The Montgomery County teachers union is hoping a tentative deal giving members of the county's employees union a 13.5 percent raise will mean more leverage for them in their negotiations.
Tom Israel, executive director of the Montgomery County Education Association, which represents more than 12,000 public school teachers and employees, said the proposed contract could mean a better deal for teachers as the MCEA negotiates with the school board over employee compensation for next fiscal year.
"This is certainly an indicator that [County Executive Ike Leggett] feels the county budget is improving," Israel said.
Cash-strapped Montgomery County faces a $134 million shortfall in fiscal 2014, and county officials have predicted a 5 percent budget cut across all county departments. Schools Superintendent Joshua Starr has proposed a budget that is $10 million more than what is required by state law, which some members of the County Council have criticized as too much.
Last year, Montgomery County Public Schools employees got a 3.4 percent retroactive raise after the school system found a last-minute surplus, which raised some ire among county officials and workers.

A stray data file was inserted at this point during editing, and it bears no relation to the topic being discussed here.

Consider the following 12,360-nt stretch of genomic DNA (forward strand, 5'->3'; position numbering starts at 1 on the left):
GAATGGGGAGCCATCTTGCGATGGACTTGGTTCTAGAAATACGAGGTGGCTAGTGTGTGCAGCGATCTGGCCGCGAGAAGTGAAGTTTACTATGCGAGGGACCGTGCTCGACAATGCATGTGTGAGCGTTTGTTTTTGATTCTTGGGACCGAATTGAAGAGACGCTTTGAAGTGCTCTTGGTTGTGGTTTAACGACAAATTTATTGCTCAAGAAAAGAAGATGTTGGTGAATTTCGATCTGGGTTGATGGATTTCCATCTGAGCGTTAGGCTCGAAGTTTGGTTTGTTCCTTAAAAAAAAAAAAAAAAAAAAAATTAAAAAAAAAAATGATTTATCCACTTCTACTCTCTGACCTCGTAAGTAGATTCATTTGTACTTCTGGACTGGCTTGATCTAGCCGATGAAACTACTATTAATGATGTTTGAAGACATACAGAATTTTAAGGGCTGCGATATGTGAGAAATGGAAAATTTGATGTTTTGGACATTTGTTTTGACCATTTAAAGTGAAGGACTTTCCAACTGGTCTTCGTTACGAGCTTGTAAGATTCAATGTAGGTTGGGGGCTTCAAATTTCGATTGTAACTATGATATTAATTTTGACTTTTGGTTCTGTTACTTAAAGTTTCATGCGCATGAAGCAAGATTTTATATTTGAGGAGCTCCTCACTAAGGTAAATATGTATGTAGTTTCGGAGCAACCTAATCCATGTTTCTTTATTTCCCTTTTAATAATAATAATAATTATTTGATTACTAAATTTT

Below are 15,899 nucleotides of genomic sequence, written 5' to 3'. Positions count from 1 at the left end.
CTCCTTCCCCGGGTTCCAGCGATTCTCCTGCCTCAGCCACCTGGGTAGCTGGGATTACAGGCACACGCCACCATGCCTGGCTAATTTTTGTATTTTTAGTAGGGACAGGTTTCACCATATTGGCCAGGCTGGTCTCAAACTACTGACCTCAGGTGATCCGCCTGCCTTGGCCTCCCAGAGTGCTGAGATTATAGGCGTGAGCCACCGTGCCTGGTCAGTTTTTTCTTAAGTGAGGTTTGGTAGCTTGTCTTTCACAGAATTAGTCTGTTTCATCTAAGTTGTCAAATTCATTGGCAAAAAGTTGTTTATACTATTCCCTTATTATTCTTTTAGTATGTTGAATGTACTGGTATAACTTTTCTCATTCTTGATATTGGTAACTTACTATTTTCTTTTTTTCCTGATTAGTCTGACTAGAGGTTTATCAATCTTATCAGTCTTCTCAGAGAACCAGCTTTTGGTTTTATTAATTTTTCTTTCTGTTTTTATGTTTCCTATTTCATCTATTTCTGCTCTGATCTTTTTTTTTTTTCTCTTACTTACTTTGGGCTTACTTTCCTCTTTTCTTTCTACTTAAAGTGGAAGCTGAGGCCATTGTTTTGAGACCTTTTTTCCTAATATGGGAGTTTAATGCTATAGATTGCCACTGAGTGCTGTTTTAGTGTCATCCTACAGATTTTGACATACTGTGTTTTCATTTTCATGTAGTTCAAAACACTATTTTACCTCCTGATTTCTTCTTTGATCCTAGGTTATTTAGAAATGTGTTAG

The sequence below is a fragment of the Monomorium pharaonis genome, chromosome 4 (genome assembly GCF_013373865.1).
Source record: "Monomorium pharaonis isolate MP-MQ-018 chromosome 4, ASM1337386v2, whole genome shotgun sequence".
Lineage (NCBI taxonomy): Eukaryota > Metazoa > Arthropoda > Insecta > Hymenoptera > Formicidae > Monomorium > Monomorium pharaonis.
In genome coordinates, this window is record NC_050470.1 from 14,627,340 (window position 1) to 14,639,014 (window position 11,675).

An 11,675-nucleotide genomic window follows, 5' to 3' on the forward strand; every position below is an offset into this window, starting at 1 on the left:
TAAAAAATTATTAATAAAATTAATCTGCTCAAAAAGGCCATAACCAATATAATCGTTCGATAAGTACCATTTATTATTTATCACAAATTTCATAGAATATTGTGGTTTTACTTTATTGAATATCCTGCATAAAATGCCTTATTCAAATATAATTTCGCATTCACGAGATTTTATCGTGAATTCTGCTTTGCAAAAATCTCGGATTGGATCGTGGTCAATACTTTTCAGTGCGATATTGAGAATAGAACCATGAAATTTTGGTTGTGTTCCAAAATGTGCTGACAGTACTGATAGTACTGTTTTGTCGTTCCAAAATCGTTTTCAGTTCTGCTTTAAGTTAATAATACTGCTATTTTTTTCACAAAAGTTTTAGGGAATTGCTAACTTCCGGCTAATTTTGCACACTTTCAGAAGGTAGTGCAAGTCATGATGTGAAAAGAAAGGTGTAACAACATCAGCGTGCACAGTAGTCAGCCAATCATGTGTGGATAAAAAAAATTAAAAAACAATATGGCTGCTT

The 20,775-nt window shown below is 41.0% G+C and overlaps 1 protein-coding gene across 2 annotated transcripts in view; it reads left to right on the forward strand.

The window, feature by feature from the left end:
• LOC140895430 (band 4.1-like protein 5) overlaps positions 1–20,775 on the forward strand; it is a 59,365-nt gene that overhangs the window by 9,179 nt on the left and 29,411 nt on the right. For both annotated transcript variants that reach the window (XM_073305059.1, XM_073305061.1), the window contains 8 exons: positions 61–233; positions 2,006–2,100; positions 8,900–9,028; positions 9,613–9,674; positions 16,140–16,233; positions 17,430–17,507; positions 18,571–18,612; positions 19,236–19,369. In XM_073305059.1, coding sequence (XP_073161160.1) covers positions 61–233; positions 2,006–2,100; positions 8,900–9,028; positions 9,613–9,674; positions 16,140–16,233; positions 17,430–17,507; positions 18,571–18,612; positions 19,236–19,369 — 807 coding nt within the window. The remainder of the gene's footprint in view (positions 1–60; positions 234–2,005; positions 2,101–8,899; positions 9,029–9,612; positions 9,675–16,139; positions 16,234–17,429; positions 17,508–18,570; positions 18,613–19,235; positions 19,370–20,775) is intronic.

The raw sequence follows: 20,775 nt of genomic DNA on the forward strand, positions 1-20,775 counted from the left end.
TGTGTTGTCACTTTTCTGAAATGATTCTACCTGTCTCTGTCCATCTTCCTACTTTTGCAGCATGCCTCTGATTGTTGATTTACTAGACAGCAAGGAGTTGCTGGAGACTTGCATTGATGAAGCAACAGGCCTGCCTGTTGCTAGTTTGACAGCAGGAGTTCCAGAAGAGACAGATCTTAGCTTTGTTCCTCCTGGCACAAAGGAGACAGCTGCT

When examining a new deal for county teachers, Israel said the MCEA looks at various strategies from the region -- including contracts like the one for the Municipal and County Government Employees Organization -- but also federal, state and surrounding counties' employee contracts.
Mike Whitty, an adjunct professor at the University of San Francisco whose expertise includes unions and labor practices, said that is a fairly common strategy in the public sector. When unions want more money, they might point to other unions covered by the same budget or to organizations similar in size as examples of why they deserve more, he said.
But the biggest hurdle unions face is whether they can get county officials and taxpayers to buy into the need for more money, especially in hard economic times. For Montgomery County, Whitty said the lack of funds means someone is going to be left out as officials weigh their options.
"A lot of it falls on public-sector management being competent," he said, citing cities such as Detroit where union leaders and public officials failed to be flexible and frugal.
MCGEO President Gino Renne said there is a disparity between raises for teachers and raises for other government employees. He thinks the County Council knows it is unfair that the teachers union has more "economic well-being," and he isn't worried about a potential fight for funds that could occur.
"It's not going to be an easy conversation," he said. "It's going to be, I'm sure, a robust conversation about the overfunding of our agreement, but they need to make funding of the agreement a priority."